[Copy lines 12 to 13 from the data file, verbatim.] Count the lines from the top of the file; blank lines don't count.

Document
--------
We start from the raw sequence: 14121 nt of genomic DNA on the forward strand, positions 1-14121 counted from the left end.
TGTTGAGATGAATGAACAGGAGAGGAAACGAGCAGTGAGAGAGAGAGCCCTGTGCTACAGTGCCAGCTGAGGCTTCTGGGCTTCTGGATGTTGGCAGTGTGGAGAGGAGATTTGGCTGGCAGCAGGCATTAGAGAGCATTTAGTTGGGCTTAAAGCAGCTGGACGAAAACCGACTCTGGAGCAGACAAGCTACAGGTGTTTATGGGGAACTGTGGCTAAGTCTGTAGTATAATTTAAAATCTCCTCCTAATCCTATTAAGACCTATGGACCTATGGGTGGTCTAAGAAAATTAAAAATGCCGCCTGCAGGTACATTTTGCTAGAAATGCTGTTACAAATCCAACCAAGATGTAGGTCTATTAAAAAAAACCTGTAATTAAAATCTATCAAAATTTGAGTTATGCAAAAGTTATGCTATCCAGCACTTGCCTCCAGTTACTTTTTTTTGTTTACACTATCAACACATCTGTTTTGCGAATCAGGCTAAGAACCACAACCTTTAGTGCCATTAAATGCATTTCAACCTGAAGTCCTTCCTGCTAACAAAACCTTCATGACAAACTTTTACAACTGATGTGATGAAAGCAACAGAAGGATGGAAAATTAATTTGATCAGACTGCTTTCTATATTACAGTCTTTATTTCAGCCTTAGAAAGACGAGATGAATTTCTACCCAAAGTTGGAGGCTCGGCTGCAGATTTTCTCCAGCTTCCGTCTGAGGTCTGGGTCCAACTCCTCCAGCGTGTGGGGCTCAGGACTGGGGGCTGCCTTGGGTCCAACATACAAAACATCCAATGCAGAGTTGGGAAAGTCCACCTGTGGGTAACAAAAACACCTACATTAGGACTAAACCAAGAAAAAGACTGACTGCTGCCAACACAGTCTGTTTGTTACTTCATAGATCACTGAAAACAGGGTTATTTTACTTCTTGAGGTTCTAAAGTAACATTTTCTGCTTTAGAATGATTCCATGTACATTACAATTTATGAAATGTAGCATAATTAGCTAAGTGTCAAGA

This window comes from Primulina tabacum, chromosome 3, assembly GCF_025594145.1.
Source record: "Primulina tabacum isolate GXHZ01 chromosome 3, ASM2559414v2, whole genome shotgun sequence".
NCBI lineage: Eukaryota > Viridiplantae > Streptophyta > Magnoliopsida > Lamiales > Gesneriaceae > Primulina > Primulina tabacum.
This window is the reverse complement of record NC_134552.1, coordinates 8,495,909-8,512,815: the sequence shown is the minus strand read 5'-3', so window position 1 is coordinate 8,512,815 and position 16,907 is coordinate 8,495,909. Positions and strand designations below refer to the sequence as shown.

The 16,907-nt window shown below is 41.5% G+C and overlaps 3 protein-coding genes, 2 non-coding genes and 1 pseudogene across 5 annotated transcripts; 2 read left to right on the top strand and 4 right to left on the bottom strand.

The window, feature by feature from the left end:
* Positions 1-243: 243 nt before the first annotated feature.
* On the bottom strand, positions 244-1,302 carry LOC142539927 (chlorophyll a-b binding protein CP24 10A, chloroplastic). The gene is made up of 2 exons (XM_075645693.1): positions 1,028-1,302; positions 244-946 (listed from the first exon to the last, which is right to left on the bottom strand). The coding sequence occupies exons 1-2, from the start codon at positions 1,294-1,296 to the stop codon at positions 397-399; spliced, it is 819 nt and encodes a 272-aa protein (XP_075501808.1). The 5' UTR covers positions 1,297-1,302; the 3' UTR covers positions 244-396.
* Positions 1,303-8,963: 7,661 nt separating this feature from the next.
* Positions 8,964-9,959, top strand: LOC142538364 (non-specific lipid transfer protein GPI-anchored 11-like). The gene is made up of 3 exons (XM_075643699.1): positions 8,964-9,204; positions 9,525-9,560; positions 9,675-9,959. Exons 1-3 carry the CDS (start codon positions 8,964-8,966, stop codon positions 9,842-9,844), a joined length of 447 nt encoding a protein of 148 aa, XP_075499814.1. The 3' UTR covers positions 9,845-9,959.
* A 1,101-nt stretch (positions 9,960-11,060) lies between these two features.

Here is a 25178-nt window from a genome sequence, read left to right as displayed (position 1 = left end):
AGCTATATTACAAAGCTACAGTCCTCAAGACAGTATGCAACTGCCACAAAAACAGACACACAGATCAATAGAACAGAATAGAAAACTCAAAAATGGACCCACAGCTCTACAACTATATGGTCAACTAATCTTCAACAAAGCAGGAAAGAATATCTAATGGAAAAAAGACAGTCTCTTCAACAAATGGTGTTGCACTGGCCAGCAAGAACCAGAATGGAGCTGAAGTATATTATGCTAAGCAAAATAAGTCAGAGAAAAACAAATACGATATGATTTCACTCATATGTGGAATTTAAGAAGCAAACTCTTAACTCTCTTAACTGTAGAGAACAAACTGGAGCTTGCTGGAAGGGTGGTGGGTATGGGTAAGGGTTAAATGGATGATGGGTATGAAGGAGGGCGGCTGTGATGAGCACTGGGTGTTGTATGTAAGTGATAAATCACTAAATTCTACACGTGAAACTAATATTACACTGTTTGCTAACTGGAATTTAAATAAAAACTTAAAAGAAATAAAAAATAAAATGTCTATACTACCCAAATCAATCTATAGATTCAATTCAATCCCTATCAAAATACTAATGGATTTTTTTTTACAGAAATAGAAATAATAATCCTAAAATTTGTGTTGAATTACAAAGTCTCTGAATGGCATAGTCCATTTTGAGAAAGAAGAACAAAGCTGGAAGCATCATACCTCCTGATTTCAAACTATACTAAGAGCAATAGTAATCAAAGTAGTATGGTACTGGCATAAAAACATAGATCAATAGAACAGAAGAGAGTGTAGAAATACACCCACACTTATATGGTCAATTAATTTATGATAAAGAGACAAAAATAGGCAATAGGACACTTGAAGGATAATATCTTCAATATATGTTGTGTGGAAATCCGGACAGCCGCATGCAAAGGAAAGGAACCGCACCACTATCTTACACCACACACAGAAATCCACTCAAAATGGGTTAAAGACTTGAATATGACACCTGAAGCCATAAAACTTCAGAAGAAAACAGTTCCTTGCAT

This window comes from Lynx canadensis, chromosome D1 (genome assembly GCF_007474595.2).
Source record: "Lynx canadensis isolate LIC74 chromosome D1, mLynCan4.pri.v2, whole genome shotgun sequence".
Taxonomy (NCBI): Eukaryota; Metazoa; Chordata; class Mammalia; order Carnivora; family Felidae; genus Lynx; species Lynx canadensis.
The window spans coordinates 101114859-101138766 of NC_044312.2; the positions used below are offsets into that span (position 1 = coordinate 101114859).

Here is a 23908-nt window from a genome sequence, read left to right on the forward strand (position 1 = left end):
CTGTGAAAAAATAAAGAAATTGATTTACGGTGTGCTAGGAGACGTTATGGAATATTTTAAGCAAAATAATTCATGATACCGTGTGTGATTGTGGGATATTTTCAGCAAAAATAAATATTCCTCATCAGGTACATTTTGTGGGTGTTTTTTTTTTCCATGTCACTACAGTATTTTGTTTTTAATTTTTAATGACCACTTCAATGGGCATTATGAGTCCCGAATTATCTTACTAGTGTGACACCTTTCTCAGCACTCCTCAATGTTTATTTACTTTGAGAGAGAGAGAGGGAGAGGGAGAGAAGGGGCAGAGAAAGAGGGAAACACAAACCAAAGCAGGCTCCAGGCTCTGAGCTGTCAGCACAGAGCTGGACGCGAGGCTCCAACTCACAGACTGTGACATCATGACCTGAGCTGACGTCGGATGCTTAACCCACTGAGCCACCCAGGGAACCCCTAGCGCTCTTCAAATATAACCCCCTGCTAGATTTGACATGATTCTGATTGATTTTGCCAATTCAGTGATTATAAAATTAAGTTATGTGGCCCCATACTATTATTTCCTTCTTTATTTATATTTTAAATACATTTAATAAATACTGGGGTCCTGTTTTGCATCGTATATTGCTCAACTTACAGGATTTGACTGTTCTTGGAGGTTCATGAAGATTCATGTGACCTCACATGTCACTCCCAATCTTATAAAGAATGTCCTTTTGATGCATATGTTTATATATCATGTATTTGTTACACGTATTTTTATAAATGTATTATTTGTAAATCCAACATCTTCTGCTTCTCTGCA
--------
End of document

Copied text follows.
* Positions 8,964-9,959, top strand: LOC142538364 (non-specific lipid transfer protein GPI-anchored 11-like). The gene is made up of 3 exons (XM_075643699.1): positions 8,964-9,204; positions 9,525-9,560; positions 9,675-9,959. Exons 1-3 carry the CDS (start codon positions 8,964-8,966, stop codon positions 9,842-9,844), a joined length of 447 nt encoding a protein of 148 aa, XP_075499814.1. The 3' UTR covers positions 9,845-9,959.
* A 1,101-nt stretch (positions 9,960-11,060) lies between these two features.